Regrettably, two “serious” etymologies of twerp do not carry conviction. According to one particular, twerp owes its origin to Danish tvær “running all the way throughout, diagonal.” This etymology was rejected as soon as it was recommended and for excellent rationale. How could a twentieth-century English slang word (a noun) be a phonetic alteration of a Modern day Danish adjective? In accordance to a further guess, twerp is a doublet of dwarf. The senses correspond perfectly, but the route from dwarf to twerp are not able to be reconstructed. Dwarf, even though missing cognates in the relaxation of Indo-European, has existed in the Germanic languages forever, as evidenced by Previous Engl. dweorg ~ dweorh, Previous Icelandic dvergr, Middle Substantial German getwerk, plural Modern German Zwerg, and other identical kinds. Twerp could not be a borrowing that is, it could not arrive from an exterior supply (these types of a source does not exist reference to Danish is a lousy joke, and, by the way, the exact phrase exists in Swedish and Norwegian), and no method recognised to English historic phonetics would have modified dwarf to twerp. A placing coincidence, an ingenious conjecture, but an unacceptable etymology.
It shouldn’t occur as a surprise that the contemporary verb twerk has a variant twerp: this kind of coinages typically have “inconsequential” variants. Nonetheless, the most frequent English words and phrases beginning with tw– are of study course those people akin to the numeral two. In Fashionable English, only the spelling reminds us that hundreds of years in the past two was pronounced with tw-. (In spite of my continuous aversion to etymological spelling, I would potentially keep w in two, to protect it affinity with twelve, 20, twin, twilight, twine, 2 times, and twain ~ Twain.) Twist belongs in this article too. The noun designates a rope made of two threads, a twirl, and refers to several distortions. For this reason the verb twist “to intertwine curve wring.” Primarily attribute are the Germanic congeners of twist: German Zwist ~ Minimal German twist “quarrel, discord” Norwegian, Swedish, and Danish also have tvist (the same meaning). Twig “a modest shoot of a tree” seems to be akin to some terms for “fork.” If this is accurate, then a twig as soon as denoted a forked branch, an object with two prongs. How it acquired its fashionable meaning continues to be unclear. German Zweig does not conjure up a photograph of a small branch, nevertheless it is more compact than an Ast “bough.” (Did Dickens trace to the vicissitudes in the fate of his hero when he identified as him Twist? Following all, it was he, relatively than Mr. Bumble, who invented the name.)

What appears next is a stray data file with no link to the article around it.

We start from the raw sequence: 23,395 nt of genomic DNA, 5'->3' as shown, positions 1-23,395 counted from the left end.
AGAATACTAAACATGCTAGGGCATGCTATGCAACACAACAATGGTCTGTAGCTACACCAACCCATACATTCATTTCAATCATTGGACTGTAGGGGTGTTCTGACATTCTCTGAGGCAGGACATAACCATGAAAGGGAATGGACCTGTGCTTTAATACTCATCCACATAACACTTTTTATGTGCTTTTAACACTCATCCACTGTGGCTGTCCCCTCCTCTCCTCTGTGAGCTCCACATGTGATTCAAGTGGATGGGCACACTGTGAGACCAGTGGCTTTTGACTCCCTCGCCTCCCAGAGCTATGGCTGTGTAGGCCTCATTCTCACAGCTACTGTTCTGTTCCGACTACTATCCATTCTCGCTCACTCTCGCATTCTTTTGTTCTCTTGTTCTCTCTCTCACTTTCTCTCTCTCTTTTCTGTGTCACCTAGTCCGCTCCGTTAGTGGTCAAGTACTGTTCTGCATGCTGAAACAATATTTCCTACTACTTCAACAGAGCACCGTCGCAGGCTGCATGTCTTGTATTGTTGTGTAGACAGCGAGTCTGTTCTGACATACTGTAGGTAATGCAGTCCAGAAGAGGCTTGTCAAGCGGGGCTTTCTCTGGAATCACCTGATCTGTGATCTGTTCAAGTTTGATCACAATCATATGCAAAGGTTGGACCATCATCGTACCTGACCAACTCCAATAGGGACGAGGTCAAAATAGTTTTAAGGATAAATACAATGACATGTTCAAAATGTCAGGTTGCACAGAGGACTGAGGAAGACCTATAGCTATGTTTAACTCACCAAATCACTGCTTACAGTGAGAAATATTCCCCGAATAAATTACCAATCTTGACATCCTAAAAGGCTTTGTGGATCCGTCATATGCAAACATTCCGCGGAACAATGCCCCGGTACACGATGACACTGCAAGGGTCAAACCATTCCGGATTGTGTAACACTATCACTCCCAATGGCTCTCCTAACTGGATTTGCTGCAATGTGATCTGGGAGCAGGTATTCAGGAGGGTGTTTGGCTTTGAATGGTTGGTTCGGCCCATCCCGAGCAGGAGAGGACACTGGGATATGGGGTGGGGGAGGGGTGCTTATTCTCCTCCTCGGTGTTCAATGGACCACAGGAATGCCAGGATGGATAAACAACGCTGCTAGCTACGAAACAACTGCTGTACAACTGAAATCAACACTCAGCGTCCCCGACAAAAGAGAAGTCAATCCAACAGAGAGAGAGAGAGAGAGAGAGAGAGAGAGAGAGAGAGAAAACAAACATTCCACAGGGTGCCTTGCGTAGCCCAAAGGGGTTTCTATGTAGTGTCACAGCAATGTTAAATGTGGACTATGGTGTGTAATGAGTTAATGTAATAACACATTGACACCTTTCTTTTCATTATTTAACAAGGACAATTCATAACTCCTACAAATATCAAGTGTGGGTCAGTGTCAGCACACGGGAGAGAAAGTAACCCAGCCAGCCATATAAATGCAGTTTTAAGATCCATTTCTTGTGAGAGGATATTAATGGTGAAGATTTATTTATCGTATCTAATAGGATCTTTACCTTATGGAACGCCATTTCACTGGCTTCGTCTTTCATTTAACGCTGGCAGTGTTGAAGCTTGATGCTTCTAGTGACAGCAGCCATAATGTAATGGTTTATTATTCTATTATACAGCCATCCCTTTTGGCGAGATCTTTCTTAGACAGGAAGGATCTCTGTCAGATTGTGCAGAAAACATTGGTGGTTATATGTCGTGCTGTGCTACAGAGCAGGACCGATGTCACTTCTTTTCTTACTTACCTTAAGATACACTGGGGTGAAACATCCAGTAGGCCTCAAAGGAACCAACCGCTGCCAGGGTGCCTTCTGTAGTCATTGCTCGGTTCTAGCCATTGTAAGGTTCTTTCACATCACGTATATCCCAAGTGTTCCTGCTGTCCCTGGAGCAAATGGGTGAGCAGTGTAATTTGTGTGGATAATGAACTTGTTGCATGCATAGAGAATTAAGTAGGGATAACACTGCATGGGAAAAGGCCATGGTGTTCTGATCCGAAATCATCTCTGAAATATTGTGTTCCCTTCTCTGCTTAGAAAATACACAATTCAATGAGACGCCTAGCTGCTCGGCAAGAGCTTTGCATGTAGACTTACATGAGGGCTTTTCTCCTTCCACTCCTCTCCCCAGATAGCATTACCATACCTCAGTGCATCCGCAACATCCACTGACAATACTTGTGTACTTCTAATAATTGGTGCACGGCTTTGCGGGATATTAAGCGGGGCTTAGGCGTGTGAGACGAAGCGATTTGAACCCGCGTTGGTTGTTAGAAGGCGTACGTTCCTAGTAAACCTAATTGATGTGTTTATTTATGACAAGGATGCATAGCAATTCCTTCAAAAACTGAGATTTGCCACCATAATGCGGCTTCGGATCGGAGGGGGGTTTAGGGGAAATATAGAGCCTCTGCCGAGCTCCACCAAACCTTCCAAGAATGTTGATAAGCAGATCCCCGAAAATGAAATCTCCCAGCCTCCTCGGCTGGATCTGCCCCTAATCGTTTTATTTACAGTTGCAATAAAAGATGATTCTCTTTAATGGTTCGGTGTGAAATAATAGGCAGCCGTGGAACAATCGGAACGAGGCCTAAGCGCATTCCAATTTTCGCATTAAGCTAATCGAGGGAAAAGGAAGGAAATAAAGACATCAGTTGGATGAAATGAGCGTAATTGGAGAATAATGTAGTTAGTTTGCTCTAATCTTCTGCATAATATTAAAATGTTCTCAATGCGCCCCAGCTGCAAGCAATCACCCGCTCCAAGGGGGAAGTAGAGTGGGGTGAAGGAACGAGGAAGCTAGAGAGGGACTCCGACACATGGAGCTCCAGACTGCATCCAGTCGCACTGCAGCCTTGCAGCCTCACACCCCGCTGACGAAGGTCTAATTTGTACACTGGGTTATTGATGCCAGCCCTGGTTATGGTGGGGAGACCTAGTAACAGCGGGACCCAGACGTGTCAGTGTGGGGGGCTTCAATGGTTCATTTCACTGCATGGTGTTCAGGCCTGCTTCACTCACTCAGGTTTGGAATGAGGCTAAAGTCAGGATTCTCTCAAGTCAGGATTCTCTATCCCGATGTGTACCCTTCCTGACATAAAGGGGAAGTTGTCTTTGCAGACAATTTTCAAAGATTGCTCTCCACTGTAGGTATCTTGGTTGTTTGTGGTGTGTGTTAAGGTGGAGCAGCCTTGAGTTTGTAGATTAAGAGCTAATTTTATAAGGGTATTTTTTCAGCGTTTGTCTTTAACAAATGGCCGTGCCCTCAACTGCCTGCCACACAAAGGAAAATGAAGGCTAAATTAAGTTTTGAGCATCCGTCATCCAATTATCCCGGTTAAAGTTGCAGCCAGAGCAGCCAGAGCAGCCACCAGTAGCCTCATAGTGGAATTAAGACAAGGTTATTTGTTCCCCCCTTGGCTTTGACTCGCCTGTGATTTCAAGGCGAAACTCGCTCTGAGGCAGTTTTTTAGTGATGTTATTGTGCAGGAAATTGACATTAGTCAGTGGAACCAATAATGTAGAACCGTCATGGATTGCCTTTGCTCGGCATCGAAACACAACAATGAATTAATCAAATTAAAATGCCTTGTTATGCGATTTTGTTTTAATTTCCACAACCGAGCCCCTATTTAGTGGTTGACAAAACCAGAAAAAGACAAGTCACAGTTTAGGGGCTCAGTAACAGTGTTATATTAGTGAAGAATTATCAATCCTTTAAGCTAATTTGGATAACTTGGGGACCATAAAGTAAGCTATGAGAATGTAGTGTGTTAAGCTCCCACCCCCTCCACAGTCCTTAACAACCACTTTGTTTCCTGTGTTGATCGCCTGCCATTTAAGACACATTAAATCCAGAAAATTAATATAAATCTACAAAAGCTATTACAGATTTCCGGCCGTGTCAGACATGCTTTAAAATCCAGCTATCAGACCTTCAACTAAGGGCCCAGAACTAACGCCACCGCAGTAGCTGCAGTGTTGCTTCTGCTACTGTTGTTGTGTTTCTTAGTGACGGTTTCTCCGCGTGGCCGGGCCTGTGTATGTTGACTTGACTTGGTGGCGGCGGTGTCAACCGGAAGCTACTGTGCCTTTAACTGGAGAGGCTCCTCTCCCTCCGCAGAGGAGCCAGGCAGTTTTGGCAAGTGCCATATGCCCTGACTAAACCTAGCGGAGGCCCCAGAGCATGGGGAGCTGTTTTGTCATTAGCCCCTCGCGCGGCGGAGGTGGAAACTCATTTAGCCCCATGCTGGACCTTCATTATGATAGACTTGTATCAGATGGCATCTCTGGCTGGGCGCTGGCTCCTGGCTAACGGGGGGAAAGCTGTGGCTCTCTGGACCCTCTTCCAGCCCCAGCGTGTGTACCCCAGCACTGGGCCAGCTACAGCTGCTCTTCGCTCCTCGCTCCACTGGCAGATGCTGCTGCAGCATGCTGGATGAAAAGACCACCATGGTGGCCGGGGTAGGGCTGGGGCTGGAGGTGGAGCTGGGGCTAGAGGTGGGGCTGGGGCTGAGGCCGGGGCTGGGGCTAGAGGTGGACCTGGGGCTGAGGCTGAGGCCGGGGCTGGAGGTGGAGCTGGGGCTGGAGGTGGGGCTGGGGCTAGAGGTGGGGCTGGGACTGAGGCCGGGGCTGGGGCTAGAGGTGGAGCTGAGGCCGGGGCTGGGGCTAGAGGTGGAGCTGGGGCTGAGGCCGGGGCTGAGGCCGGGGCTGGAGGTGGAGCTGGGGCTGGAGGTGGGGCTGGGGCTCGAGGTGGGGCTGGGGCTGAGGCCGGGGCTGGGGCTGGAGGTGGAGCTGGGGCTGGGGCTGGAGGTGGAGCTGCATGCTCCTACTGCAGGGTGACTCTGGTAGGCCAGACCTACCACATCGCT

It is anybody’s guess whether the concept of getting divided into two areas influenced the semantic advancement of twirl, twitch, and the relaxation. Such ties can rarely be reconstructed with self confidence. Some tw-terms have nothing at all to do with people getting talked over right here. Between them are twill and tweed (outlined above), the other twig (“to understand”) ordinarily derived from Irish, and twit (“find fault with”) from Outdated Engl. æt-witan (go through æ like a in Engl. at), which misplaced its prefix and now seems to be like a simplex. Compare mend from amend. (James A. H. Murray of OED fame coined the phrase aphetic for this kind of words and phrases.) Tweezers has a relatively complicated background. Twee– in it is an aphetic form of French étuis “case,” but I surprise no matter if the simple fact that medical professionals used to carry a pair of ’twees, with twee so conveniently resembling two, played a role in the word’s improvement. However, a in-depth discussion of such nuances would choose us too considerably afield. In this write-up, we, merry twerkers, have been largely interested in matters not going over and above the being familiar with of Tweedledum and Tweedledee.
Anatoly Liberman is the writer of Term Origins…And How We Know Them as nicely as An Analytic Dictionary of English Etymology: An Introduction. His column on phrase origins, The Oxford Etymologist, appears here, every single Wednesday. Deliver your etymology question to him care of [email protected] he’ll do his finest to keep away from responding with “origin unidentified.”
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Image credit history: Poster depicting Snow White with the prince surrounded by the Seven Dwarfs by Aida McKenzie. New York City W.P.A. Art Job, [between 1936 and 1941]. General public area via Library of Congress.